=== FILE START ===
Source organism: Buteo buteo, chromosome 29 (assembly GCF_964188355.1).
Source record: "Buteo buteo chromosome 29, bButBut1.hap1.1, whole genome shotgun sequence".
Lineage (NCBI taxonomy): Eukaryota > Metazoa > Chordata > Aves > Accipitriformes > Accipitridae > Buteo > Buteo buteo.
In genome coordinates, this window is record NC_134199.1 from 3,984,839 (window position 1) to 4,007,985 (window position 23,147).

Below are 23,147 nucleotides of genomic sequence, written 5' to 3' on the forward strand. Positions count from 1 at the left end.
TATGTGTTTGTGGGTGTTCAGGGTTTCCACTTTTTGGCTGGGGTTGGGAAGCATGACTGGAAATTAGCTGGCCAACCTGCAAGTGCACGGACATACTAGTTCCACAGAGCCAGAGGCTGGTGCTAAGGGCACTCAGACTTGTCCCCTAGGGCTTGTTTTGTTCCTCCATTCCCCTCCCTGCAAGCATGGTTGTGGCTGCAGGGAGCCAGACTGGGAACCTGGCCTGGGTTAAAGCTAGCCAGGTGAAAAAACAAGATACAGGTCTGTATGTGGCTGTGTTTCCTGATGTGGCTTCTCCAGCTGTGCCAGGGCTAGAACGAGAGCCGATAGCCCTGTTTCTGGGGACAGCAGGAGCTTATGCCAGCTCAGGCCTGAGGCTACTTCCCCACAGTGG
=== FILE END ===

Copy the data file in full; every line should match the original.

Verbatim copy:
Source organism: Buteo buteo, chromosome 29 (assembly GCF_964188355.1).
Source record: "Buteo buteo chromosome 29, bButBut1.hap1.1, whole genome shotgun sequence".
Lineage (NCBI taxonomy): Eukaryota > Metazoa > Chordata > Aves > Accipitriformes > Accipitridae > Buteo > Buteo buteo.
In genome coordinates, this window is record NC_134199.1 from 3,984,839 (window position 1) to 4,007,985 (window position 23,147).

Below are 23,147 nucleotides of genomic sequence, written 5' to 3' on the forward strand. Positions count from 1 at the left end.
TATGTGTTTGTGGGTGTTCAGGGTTTCCACTTTTTGGCTGGGGTTGGGAAGCATGACTGGAAATTAGCTGGCCAACCTGCAAGTGCACGGACATACTAGTTCCACAGAGCCAGAGGCTGGTGCTAAGGGCACTCAGACTTGTCCCCTAGGGCTTGTTTTGTTCCTCCATTCCCCTCCCTGCAAGCATGGTTGTGGCTGCAGGGAGCCAGACTGGGAACCTGGCCTGGGTTAAAGCTAGCCAGGTGAAAAAACAAGATACAGGTCTGTATGTGGCTGTGTTTCCTGATGTGGCTTCTCCAGCTGTGCCAGGGCTAGAACGAGAGCCGATAGCCCTGTTTCTGGGGACAGCAGGAGCTTATGCCAGCTCAGGCCTGAGGCTACTTCCCCACAGTGG